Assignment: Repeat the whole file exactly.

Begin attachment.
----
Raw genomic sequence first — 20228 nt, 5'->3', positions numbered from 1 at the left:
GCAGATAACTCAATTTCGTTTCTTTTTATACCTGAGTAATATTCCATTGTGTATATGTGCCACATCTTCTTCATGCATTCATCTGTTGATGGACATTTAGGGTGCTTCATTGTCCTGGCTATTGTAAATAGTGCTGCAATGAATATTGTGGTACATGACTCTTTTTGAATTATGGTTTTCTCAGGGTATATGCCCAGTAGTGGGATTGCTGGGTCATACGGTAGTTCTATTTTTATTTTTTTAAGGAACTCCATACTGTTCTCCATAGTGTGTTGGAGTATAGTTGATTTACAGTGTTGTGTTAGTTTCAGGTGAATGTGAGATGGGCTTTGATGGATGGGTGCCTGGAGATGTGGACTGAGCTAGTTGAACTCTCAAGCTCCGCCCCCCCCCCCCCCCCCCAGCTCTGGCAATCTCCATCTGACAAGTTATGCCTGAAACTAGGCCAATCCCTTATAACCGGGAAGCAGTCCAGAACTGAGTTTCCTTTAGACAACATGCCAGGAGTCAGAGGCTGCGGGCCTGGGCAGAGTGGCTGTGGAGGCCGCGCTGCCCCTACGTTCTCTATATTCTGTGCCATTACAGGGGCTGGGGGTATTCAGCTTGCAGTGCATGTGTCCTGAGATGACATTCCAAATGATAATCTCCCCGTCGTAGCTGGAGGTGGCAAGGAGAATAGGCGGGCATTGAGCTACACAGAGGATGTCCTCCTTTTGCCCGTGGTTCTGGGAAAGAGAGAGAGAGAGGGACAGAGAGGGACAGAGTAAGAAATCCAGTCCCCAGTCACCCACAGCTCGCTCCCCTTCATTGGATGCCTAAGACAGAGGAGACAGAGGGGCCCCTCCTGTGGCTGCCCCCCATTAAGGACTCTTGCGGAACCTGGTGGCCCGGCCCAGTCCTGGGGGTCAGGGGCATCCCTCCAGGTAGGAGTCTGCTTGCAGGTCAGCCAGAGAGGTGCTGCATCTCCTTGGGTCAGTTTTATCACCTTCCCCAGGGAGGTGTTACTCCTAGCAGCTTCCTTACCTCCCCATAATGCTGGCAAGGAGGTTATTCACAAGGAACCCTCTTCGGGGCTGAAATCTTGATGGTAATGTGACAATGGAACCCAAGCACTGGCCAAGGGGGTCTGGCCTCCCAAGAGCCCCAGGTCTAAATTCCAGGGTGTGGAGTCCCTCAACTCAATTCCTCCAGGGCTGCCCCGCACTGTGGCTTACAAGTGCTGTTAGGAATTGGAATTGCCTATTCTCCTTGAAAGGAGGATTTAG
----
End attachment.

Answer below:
Raw genomic sequence first — 20228 nt, 5'->3', positions numbered from 1 at the left:
GCAGATAACTCAATTTCGTTTCTTTTTATACCTGAGTAATATTCCATTGTGTATATGTGCCACATCTTCTTCATGCATTCATCTGTTGATGGACATTTAGGGTGCTTCATTGTCCTGGCTATTGTAAATAGTGCTGCAATGAATATTGTGGTACATGACTCTTTTTGAATTATGGTTTTCTCAGGGTATATGCCCAGTAGTGGGATTGCTGGGTCATACGGTAGTTCTATTTTTATTTTTTTAAGGAACTCCATACTGTTCTCCATAGTGTGTTGGAGTATAGTTGATTTACAGTGTTGTGTTAGTTTCAGGTGAATGTGAGATGGGCTTTGATGGATGGGTGCCTGGAGATGTGGACTGAGCTAGTTGAACTCTCAAGCTCCGCCCCCCCCCCCCCCCCCCAGCTCTGGCAATCTCCATCTGACAAGTTATGCCTGAAACTAGGCCAATCCCTTATAACCGGGAAGCAGTCCAGAACTGAGTTTCCTTTAGACAACATGCCAGGAGTCAGAGGCTGCGGGCCTGGGCAGAGTGGCTGTGGAGGCCGCGCTGCCCCTACGTTCTCTATATTCTGTGCCATTACAGGGGCTGGGGGTATTCAGCTTGCAGTGCATGTGTCCTGAGATGACATTCCAAATGATAATCTCCCCGTCGTAGCTGGAGGTGGCAAGGAGAATAGGCGGGCATTGAGCTACACAGAGGATGTCCTCCTTTTGCCCGTGGTTCTGGGAAAGAGAGAGAGAGAGGGACAGAGAGGGACAGAGTAAGAAATCCAGTCCCCAGTCACCCACAGCTCGCTCCCCTTCATTGGATGCCTAAGACAGAGGAGACAGAGGGGCCCCTCCTGTGGCTGCCCCCCATTAAGGACTCTTGCGGAACCTGGTGGCCCGGCCCAGTCCTGGGGGTCAGGGGCATCCCTCCAGGTAGGAGTCTGCTTGCAGGTCAGCCAGAGAGGTGCTGCATCTCCTTGGGTCAGTTTTATCACCTTCCCCAGGGAGGTGTTACTCCTAGCAGCTTCCTTACCTCCCCATAATGCTGGCAAGGAGGTTATTCACAAGGAACCCTCTTCGGGGCTGAAATCTTGATGGTAATGTGACAATGGAACCCAAGCACTGGCCAAGGGGGTCTGGCCTCCCAAGAGCCCCAGGTCTAAATTCCAGGGTGTGGAGTCCCTCAACTCAATTCCTCCAGGGCTGCCCCGCACTGTGGCTTACAAGTGCTGTTAGGAATTGGAATTGCCTATTCTCCTTGAAAGGAGGATTTAG